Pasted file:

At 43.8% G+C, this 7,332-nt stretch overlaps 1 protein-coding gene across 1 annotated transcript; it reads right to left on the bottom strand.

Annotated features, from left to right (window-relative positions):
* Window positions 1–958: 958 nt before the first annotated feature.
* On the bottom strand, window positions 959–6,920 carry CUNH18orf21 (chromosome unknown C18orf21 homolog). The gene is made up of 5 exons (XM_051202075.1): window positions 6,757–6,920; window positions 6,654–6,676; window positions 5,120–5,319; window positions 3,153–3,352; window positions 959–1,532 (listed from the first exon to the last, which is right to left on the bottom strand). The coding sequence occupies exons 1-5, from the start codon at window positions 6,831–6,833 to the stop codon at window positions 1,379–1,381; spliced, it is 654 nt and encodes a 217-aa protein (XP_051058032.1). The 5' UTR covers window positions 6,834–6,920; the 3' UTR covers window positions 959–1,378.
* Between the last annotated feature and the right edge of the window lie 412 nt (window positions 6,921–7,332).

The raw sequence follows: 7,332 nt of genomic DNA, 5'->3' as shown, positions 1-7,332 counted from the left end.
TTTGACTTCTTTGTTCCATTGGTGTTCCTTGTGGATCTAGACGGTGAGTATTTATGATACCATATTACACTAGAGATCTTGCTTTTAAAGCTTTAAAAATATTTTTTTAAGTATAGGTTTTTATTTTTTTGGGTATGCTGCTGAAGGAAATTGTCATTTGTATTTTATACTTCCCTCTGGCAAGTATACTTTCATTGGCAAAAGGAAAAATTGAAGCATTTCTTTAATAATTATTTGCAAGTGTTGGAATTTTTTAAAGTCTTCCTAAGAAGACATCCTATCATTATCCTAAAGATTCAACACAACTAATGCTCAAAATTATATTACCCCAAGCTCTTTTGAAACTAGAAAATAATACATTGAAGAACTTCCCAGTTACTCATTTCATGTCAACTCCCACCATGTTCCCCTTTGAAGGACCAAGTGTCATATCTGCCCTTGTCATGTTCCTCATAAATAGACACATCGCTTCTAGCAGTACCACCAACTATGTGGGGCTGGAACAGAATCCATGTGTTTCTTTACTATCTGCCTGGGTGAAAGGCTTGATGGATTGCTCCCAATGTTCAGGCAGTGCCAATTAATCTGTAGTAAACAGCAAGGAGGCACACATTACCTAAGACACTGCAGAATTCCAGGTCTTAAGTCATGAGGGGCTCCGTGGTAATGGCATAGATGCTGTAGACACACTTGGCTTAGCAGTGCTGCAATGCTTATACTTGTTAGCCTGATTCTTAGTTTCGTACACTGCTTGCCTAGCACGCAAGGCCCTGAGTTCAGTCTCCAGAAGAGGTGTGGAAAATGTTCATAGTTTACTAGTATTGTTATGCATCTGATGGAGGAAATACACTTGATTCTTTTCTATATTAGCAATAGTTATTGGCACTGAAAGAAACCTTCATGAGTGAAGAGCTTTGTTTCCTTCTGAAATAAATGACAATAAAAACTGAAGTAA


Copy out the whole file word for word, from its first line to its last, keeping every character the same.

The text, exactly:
At 43.8% G+C, this 7,332-nt stretch overlaps 1 protein-coding gene across 1 annotated transcript; it reads right to left on the bottom strand.

Annotated features, from left to right (window-relative positions):
* Window positions 1–958: 958 nt before the first annotated feature.
* On the bottom strand, window positions 959–6,920 carry CUNH18orf21 (chromosome unknown C18orf21 homolog). The gene is made up of 5 exons (XM_051202075.1): window positions 6,757–6,920; window positions 6,654–6,676; window positions 5,120–5,319; window positions 3,153–3,352; window positions 959–1,532 (listed from the first exon to the last, which is right to left on the bottom strand). The coding sequence occupies exons 1-5, from the start codon at window positions 6,831–6,833 to the stop codon at window positions 1,379–1,381; spliced, it is 654 nt and encodes a 217-aa protein (XP_051058032.1). The 5' UTR covers window positions 6,834–6,920; the 3' UTR covers window positions 959–1,378.
* Between the last annotated feature and the right edge of the window lie 412 nt (window positions 6,921–7,332).

The raw sequence follows: 7,332 nt of genomic DNA, 5'->3' as shown, positions 1-7,332 counted from the left end.
TTTGACTTCTTTGTTCCATTGGTGTTCCTTGTGGATCTAGACGGTGAGTATTTATGATACCATATTACACTAGAGATCTTGCTTTTAAAGCTTTAAAAATATTTTTTTAAGTATAGGTTTTTATTTTTTTGGGTATGCTGCTGAAGGAAATTGTCATTTGTATTTTATACTTCCCTCTGGCAAGTATACTTTCATTGGCAAAAGGAAAAATTGAAGCATTTCTTTAATAATTATTTGCAAGTGTTGGAATTTTTTAAAGTCTTCCTAAGAAGACATCCTATCATTATCCTAAAGATTCAACACAACTAATGCTCAAAATTATATTACCCCAAGCTCTTTTGAAACTAGAAAATAATACATTGAAGAACTTCCCAGTTACTCATTTCATGTCAACTCCCACCATGTTCCCCTTTGAAGGACCAAGTGTCATATCTGCCCTTGTCATGTTCCTCATAAATAGACACATCGCTTCTAGCAGTACCACCAACTATGTGGGGCTGGAACAGAATCCATGTGTTTCTTTACTATCTGCCTGGGTGAAAGGCTTGATGGATTGCTCCCAATGTTCAGGCAGTGCCAATTAATCTGTAGTAAACAGCAAGGAGGCACACATTACCTAAGACACTGCAGAATTCCAGGTCTTAAGTCATGAGGGGCTCCGTGGTAATGGCATAGATGCTGTAGACACACTTGGCTTAGCAGTGCTGCAATGCTTATACTTGTTAGCCTGATTCTTAGTTTCGTACACTGCTTGCCTAGCACGCAAGGCCCTGAGTTCAGTCTCCAGAAGAGGTGTGGAAAATGTTCATAGTTTACTAGTATTGTTATGCATCTGATGGAGGAAATACACTTGATTCTTTTCTATATTAGCAATAGTTATTGGCACTGAAAGAAACCTTCATGAGTGAAGAGCTTTGTTTCCTTCTGAAATAAATGACAATAAAAACTGAAGTAA